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5 Comments

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5 responses to “The Classics and Your Child

  1. Richard Ross

    what about Classic Comics?

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  2. Jayme

    Great post, ML! I couldn’t agree more.

    I recently read a thread on a homeschooling list with great sadness. It was a discussion about which classic books were not safe to give our children to read – including such dangerous books as The Secret Garden and The Witch of Blackbird Pond.

    No – we don’t give our children license to read anything out there – but I will not limit what they read to moralistic drivel, either. You are so right – books are a wonderful tool to teach ideas – and to remind us, adults and children alike, of not only what people have done in the past but why they did those things. One of my main goals while I home school our kids is to teach them to read intelligently and critically.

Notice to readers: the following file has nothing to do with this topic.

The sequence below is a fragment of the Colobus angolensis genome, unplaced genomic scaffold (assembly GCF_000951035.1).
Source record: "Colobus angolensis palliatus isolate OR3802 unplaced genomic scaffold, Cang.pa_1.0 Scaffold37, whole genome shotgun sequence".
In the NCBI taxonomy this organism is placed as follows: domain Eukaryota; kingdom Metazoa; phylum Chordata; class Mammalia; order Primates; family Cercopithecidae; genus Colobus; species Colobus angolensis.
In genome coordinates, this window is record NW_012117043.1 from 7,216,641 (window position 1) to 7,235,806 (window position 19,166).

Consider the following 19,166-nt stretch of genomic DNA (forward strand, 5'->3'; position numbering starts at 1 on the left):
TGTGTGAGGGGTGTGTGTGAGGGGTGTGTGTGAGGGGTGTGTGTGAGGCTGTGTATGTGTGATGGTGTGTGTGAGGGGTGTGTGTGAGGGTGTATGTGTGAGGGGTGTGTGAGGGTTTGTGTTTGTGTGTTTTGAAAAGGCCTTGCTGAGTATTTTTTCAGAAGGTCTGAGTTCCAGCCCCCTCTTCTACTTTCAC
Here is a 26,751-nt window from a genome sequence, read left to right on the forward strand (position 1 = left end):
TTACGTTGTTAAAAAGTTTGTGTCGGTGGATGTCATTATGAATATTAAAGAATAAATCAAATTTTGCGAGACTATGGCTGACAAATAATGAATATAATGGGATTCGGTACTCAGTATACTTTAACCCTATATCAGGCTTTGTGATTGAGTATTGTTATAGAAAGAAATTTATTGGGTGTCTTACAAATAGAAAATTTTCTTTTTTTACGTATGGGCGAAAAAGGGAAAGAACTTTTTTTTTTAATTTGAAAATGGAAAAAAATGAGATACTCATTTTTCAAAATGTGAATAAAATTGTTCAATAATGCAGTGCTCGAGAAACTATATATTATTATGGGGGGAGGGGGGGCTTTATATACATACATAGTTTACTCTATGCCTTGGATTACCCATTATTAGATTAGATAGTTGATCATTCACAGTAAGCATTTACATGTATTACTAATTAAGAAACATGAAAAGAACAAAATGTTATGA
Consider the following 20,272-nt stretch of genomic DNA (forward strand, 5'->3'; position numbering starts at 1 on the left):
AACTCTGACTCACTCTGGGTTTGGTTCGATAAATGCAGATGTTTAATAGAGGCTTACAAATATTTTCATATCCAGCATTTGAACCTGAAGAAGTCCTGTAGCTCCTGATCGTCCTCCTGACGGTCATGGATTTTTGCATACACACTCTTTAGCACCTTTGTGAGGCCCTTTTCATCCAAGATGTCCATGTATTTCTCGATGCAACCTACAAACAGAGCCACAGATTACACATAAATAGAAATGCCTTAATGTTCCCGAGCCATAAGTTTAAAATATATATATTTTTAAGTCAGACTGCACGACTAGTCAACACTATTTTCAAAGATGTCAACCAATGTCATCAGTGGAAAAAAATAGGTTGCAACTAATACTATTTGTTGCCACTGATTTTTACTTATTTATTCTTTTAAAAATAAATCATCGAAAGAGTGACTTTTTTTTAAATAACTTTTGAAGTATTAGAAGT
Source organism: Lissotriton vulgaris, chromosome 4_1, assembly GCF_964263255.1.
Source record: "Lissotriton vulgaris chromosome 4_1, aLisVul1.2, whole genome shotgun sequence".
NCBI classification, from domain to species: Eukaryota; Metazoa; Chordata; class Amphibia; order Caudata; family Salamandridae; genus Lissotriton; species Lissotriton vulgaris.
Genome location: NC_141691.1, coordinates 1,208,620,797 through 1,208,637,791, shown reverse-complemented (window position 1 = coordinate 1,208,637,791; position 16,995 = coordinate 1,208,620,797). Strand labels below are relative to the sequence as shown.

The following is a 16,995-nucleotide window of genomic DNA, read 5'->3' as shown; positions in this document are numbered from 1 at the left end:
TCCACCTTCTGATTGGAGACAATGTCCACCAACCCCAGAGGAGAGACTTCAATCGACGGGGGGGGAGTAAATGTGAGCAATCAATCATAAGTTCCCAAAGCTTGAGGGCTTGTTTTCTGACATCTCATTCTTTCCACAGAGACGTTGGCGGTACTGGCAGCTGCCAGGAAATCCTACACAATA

OK. Stepping down from your soapbox now. 😀

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  3. The bottom line is. Do not change someone elses words period! This is beyond offensive and just plain wrong. From the aforementioned “trash novels” to the greatest of works, nobody has the right to change one written word except the author. I do not for one second hold myself in the same category as Twain but to me the words I write are precious, do not touch them.
    We have become so PC that no debate of differing opinion should exist in some circles. I would rather they take the book out of the school than I had see them massacre this mans writing.